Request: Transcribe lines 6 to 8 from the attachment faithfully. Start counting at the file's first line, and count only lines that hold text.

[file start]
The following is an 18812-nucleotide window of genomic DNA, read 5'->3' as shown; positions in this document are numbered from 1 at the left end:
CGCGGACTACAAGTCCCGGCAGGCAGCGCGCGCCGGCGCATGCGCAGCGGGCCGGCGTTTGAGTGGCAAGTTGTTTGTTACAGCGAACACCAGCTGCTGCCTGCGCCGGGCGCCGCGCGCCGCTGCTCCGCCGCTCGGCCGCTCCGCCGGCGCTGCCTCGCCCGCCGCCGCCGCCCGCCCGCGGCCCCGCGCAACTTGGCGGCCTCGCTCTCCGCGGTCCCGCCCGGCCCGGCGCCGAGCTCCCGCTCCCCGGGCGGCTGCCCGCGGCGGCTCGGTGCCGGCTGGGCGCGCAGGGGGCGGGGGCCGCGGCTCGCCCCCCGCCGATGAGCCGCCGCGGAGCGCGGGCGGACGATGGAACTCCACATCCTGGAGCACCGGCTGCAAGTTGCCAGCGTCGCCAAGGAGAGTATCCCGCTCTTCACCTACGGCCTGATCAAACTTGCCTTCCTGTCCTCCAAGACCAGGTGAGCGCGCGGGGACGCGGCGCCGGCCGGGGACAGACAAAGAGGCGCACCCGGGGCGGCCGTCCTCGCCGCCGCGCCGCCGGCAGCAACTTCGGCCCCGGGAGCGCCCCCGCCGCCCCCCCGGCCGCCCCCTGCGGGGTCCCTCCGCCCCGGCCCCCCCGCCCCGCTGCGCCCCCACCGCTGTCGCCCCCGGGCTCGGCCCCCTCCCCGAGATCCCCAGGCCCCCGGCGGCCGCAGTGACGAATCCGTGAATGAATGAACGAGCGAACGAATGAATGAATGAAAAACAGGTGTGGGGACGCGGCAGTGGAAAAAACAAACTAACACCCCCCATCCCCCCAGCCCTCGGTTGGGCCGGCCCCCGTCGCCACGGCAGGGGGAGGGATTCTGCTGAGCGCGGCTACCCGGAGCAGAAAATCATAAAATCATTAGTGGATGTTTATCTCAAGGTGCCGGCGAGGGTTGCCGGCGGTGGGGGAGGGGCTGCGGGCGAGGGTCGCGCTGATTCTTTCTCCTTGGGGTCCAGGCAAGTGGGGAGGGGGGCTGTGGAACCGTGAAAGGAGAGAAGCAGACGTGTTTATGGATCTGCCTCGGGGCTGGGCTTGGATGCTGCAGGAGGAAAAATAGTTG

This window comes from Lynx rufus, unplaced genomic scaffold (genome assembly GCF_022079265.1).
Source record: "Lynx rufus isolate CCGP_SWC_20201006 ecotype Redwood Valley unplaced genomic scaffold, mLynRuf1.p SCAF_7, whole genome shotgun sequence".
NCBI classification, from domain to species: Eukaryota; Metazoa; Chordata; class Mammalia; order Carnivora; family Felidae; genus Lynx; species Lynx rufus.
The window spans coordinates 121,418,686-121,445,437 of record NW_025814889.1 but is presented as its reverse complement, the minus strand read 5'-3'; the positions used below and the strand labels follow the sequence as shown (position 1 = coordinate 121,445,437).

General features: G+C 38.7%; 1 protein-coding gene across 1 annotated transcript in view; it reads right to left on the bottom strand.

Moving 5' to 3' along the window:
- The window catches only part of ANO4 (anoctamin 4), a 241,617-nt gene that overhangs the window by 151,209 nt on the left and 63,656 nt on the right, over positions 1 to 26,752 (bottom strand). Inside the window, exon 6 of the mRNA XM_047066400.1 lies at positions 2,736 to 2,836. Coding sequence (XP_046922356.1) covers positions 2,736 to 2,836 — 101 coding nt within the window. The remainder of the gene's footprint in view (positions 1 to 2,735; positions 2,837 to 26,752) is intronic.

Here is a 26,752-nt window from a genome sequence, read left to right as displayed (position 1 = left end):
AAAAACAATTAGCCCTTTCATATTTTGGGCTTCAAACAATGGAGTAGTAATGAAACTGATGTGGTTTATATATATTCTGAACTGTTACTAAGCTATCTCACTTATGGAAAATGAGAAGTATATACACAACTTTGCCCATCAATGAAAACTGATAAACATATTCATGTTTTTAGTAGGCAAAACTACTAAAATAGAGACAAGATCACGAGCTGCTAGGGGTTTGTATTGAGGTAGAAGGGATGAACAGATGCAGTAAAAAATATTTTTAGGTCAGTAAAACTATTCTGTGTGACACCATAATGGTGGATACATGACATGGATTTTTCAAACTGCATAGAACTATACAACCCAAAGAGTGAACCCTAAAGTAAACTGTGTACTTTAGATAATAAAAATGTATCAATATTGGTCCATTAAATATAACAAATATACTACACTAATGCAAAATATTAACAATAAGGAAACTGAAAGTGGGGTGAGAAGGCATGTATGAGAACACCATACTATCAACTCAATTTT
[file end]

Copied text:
The window spans coordinates 121,418,686-121,445,437 of record NW_025814889.1 but is presented as its reverse complement, the minus strand read 5'-3'; the positions used below and the strand labels follow the sequence as shown (position 1 = coordinate 121,445,437).

General features: G+C 38.7%; 1 protein-coding gene across 1 annotated transcript in view; it reads right to left on the bottom strand.

Moving 5' to 3' along the window: